“The world is nothing but a bunch of thin lines separating what we think as extremes.”(236) Harlan Coben; Caught.
Caught is a novel that begins with a surprising twist in the destiny of a social worker. This opening part introduces another major character, a reporter. However, even after the twists in the beginning that could very well remind the readers that much would be coming in the following section of the book (and that is guaranteed), the rest of the novel, until the ending part, remains rather bleak for a thriller. In the case of some books, all is well that ends well. The novel ends with three words; “I forgive you.” This sentence reflects happiness and contentment, a perfect way to end the book. The language of the book though, is not literary and is matter-of-fact. This could be substantial in creating a specific voice for the novel. Coben’s language has its influence upon readers undeniably; it takes the readers into its flow and rhythm. It is simple too. And it is this linguistic flow that kept me going most of the time, through the bleak parts of the thriller towards the most gripping and surprising end.
This is my first Coben novel for review. The prose is lucid and fast paced with sans philosophy and zero didacticism, but plenty of hard-to-believe-realism and zoomed in pictures of lives in American suburbs. Often it is seen that writers, as they gain their dominant voice among readers, find themselves tagged with labels. Such labels as, writer of ‘literary fiction’, ‘horror’, ‘historical fiction’, ‘historical fantasy’ (such as the books by Tim Powers), ‘suspense thrillers’, ‘legal thrillers’ (of course, a review of John Grisham’s The Confession will soon appear on this wall), and many others, create as well as destroy the ‘writerly’ spaces that are unique for each writer according to his or her subjectivity.
Labels have a paradoxical binary role to play. Within a label a writer may find himself adapted and indulge in a more focused production. However, sometimes, this very focus backfires and provides no options for the writer to work on something apart from the routine, even if he or she wants to go beyond what is their usual way of writing. This is much like the misery of the character Paul Sheldon from the novel Misery, by Stephen King. Obviously, it is market that creates such labels and governs the very system of professional writing.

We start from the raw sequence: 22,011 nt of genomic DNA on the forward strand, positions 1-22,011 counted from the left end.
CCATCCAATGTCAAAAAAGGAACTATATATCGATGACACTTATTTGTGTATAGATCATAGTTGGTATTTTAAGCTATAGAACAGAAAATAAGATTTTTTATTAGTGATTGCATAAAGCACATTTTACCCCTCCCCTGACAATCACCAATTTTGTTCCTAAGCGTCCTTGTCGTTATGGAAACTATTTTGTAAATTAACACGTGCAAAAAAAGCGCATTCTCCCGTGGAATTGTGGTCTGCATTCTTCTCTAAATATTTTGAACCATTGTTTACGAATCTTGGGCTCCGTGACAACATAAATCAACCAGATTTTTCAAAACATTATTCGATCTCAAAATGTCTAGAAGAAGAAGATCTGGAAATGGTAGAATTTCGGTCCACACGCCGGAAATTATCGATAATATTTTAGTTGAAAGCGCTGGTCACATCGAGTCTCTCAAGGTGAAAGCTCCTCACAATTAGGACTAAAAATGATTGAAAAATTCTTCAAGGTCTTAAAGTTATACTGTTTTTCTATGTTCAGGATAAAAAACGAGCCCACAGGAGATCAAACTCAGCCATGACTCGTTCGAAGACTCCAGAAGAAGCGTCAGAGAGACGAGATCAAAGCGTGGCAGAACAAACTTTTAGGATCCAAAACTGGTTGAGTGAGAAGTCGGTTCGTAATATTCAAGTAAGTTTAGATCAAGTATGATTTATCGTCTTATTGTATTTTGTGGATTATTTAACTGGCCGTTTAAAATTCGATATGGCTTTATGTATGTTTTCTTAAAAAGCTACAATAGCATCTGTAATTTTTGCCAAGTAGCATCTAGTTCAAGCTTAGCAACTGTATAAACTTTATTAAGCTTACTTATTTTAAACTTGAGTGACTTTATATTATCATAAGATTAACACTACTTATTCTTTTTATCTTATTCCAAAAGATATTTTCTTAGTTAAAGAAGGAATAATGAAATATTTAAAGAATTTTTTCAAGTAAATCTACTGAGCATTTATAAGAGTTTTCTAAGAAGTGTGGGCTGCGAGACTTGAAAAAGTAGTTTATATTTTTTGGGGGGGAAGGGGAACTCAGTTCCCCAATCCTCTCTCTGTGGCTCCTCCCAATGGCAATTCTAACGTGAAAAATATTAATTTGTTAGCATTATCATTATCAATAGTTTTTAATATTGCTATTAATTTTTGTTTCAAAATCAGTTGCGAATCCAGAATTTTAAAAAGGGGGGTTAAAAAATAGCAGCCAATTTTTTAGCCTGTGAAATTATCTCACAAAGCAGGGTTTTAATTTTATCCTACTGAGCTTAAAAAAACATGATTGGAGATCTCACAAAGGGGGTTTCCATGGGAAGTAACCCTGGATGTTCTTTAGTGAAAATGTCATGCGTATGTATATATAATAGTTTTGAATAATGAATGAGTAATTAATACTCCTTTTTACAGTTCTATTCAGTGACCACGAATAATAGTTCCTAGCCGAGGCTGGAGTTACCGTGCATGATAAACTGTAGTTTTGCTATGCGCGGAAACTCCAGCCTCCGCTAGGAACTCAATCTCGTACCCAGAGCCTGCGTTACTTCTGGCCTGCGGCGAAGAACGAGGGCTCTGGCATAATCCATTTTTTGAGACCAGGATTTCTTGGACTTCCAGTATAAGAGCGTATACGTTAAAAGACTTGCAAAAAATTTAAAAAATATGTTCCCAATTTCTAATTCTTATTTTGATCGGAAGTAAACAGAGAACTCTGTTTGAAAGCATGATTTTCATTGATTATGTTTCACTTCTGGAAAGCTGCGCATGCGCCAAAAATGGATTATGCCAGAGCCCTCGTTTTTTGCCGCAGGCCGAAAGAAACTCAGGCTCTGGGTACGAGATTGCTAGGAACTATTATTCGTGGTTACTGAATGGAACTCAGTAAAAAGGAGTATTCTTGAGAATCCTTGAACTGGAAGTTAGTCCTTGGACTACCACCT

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Harlan Coben addresses himself a writer of “suburban thrillers”. Suburban thrillers often show, “the same brownstone walkups where family life often occurred to be simultaneously the backdrop and setting of the most anti-social criminal behaviour and planning. With everyone living on top of each other in these tenements, a criminal caper could be hatched around the same table from which the kids were sent packing to bed.” Roger Westcombe writes this about the genre of suburban thrillers, which started making its presence a decade after World War II, in his article titled “Domesticity That Never Sleeps: the Emergence of the Suburban Thriller”. His words ring so very close to what Mr. Coben does in his books.
"You'll talk to some writers who write the serial killer book about people who hack up people for no reason - that's not me. The international thriller that reaches the White House? That's not what I do. My milieu is the neighbourhood, the family, suburban
- reflective of suburbia